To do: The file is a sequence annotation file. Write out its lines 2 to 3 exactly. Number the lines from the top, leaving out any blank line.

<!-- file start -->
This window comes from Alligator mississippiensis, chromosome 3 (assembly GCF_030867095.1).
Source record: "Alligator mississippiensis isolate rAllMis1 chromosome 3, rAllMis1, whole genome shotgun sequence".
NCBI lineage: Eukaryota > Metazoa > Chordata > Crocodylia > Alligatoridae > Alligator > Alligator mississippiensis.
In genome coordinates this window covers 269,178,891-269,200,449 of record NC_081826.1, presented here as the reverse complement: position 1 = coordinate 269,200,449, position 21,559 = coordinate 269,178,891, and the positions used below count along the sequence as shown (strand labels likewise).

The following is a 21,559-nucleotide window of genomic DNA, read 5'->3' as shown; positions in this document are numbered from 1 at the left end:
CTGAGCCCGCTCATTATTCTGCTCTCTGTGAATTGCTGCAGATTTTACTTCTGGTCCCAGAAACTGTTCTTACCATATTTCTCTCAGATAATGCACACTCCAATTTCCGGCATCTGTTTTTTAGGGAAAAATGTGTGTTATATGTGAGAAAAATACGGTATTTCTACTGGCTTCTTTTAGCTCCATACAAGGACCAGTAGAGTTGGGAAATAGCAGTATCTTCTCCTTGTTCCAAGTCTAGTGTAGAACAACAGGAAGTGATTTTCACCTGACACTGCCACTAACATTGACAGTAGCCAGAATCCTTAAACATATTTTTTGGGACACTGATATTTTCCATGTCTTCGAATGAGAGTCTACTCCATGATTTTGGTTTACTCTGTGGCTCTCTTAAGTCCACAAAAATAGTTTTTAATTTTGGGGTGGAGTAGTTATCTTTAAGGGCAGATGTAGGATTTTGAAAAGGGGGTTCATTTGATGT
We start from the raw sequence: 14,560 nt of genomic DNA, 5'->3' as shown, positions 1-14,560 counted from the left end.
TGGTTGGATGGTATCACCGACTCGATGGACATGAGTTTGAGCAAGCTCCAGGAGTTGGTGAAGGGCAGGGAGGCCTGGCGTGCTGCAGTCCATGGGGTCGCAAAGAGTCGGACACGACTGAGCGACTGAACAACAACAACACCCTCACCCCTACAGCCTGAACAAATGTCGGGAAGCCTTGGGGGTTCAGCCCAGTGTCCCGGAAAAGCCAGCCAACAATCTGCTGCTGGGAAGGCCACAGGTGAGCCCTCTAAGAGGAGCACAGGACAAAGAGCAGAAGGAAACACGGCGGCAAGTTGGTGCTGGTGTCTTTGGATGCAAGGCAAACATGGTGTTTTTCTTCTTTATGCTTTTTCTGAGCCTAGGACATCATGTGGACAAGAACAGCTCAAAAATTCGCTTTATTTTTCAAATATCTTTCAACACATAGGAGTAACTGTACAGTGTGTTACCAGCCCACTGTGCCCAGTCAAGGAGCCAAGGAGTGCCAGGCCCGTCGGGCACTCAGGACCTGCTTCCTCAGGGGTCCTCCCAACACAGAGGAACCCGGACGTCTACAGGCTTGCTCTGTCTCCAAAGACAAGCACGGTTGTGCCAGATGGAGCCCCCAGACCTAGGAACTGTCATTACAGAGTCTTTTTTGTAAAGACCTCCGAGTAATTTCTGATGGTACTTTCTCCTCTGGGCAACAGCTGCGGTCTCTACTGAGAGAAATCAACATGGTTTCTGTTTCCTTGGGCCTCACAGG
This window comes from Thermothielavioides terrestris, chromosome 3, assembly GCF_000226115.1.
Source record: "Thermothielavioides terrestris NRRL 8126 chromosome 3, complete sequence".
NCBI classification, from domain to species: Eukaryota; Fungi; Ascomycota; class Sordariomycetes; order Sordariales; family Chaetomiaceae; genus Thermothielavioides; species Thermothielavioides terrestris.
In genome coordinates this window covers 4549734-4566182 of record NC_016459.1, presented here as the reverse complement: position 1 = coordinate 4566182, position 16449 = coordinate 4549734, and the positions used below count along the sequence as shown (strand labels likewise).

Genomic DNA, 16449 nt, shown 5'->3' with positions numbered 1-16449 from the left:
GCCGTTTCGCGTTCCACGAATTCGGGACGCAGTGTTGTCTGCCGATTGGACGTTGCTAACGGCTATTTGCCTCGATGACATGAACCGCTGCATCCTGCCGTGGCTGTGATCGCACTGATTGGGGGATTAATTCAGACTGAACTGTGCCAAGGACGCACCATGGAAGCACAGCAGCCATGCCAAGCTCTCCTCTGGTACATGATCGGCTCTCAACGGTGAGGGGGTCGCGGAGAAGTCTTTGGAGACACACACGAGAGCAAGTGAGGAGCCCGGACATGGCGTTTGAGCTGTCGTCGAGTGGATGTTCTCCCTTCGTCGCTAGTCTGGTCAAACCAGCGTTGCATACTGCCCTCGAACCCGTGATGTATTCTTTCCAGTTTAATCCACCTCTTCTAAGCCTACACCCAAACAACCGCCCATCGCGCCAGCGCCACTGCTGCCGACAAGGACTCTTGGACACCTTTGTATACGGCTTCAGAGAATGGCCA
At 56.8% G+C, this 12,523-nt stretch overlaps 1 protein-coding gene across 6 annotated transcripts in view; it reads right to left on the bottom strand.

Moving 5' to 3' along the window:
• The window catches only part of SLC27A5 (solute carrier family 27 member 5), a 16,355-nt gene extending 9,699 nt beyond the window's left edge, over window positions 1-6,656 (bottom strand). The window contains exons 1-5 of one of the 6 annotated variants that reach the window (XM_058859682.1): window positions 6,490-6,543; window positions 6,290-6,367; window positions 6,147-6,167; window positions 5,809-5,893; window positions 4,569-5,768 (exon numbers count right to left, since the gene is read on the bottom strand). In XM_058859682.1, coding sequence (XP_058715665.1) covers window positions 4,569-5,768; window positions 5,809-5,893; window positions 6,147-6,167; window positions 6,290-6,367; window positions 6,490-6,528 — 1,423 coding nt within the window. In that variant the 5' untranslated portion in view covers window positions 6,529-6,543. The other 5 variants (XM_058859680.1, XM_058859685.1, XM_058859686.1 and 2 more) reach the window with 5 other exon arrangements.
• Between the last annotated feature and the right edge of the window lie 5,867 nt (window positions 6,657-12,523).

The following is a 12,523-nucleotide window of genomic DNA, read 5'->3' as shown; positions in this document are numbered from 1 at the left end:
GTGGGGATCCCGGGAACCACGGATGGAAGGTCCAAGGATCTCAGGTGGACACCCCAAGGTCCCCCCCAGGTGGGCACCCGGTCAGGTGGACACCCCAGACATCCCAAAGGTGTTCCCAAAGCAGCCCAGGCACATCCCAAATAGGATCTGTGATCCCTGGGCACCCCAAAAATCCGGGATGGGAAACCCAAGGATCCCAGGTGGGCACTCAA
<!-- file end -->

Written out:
Source record: "Alligator mississippiensis isolate rAllMis1 chromosome 3, rAllMis1, whole genome shotgun sequence".
NCBI lineage: Eukaryota > Metazoa > Chordata > Crocodylia > Alligatoridae > Alligator > Alligator mississippiensis.